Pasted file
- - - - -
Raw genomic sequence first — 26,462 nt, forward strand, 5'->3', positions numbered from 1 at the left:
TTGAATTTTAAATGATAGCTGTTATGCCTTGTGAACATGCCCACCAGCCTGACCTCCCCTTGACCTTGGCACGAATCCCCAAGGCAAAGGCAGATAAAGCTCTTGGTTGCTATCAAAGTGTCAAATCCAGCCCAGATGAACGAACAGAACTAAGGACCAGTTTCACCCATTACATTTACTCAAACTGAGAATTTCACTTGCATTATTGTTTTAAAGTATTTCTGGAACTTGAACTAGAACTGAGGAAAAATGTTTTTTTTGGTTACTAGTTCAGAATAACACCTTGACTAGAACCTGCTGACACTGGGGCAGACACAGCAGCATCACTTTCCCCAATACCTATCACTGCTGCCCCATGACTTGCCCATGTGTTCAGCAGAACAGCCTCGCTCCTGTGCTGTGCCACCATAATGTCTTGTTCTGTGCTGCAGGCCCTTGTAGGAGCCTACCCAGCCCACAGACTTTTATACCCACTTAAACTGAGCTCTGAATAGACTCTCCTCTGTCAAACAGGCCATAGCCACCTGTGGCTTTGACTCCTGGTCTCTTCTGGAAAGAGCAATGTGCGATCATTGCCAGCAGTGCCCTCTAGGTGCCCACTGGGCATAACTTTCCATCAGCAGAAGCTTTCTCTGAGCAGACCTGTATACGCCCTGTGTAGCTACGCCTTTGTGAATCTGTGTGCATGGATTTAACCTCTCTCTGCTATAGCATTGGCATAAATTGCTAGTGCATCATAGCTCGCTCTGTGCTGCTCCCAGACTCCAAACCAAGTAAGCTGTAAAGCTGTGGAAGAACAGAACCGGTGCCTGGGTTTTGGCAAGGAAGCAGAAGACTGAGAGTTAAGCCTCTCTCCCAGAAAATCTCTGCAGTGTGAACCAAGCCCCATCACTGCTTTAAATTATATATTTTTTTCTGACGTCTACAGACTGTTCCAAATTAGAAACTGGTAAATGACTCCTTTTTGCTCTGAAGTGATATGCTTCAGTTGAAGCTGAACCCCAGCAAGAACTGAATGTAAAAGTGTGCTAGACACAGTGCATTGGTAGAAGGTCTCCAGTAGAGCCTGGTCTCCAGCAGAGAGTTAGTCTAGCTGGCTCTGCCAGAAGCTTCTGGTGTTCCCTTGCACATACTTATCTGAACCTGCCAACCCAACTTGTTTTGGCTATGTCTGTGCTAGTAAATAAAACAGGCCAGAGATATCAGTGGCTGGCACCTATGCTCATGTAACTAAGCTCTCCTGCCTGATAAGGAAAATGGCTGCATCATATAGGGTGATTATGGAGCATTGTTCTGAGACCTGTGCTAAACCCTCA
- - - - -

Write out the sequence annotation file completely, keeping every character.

Raw genomic sequence first — 26,462 nt, forward strand, 5'->3', positions numbered from 1 at the left:
TTGAATTTTAAATGATAGCTGTTATGCCTTGTGAACATGCCCACCAGCCTGACCTCCCCTTGACCTTGGCACGAATCCCCAAGGCAAAGGCAGATAAAGCTCTTGGTTGCTATCAAAGTGTCAAATCCAGCCCAGATGAACGAACAGAACTAAGGACCAGTTTCACCCATTACATTTACTCAAACTGAGAATTTCACTTGCATTATTGTTTTAAAGTATTTCTGGAACTTGAACTAGAACTGAGGAAAAATGTTTTTTTTGGTTACTAGTTCAGAATAACACCTTGACTAGAACCTGCTGACACTGGGGCAGACACAGCAGCATCACTTTCCCCAATACCTATCACTGCTGCCCCATGACTTGCCCATGTGTTCAGCAGAACAGCCTCGCTCCTGTGCTGTGCCACCATAATGTCTTGTTCTGTGCTGCAGGCCCTTGTAGGAGCCTACCCAGCCCACAGACTTTTATACCCACTTAAACTGAGCTCTGAATAGACTCTCCTCTGTCAAACAGGCCATAGCCACCTGTGGCTTTGACTCCTGGTCTCTTCTGGAAAGAGCAATGTGCGATCATTGCCAGCAGTGCCCTCTAGGTGCCCACTGGGCATAACTTTCCATCAGCAGAAGCTTTCTCTGAGCAGACCTGTATACGCCCTGTGTAGCTACGCCTTTGTGAATCTGTGTGCATGGATTTAACCTCTCTCTGCTATAGCATTGGCATAAATTGCTAGTGCATCATAGCTCGCTCTGTGCTGCTCCCAGACTCCAAACCAAGTAAGCTGTAAAGCTGTGGAAGAACAGAACCGGTGCCTGGGTTTTGGCAAGGAAGCAGAAGACTGAGAGTTAAGCCTCTCTCCCAGAAAATCTCTGCAGTGTGAACCAAGCCCCATCACTGCTTTAAATTATATATTTTTTTCTGACGTCTACAGACTGTTCCAAATTAGAAACTGGTAAATGACTCCTTTTTGCTCTGAAGTGATATGCTTCAGTTGAAGCTGAACCCCAGCAAGAACTGAATGTAAAAGTGTGCTAGACACAGTGCATTGGTAGAAGGTCTCCAGTAGAGCCTGGTCTCCAGCAGAGAGTTAGTCTAGCTGGCTCTGCCAGAAGCTTCTGGTGTTCCCTTGCACATACTTATCTGAACCTGCCAACCCAACTTGTTTTGGCTATGTCTGTGCTAGTAAATAAAACAGGCCAGAGATATCAGTGGCTGGCACCTATGCTCATGTAACTAAGCTCTCCTGCCTGATAAGGAAAATGGCTGCATCATATAGGGTGATTATGGAGCATTGTTCTGAGACCTGTGCTAAACCCTCA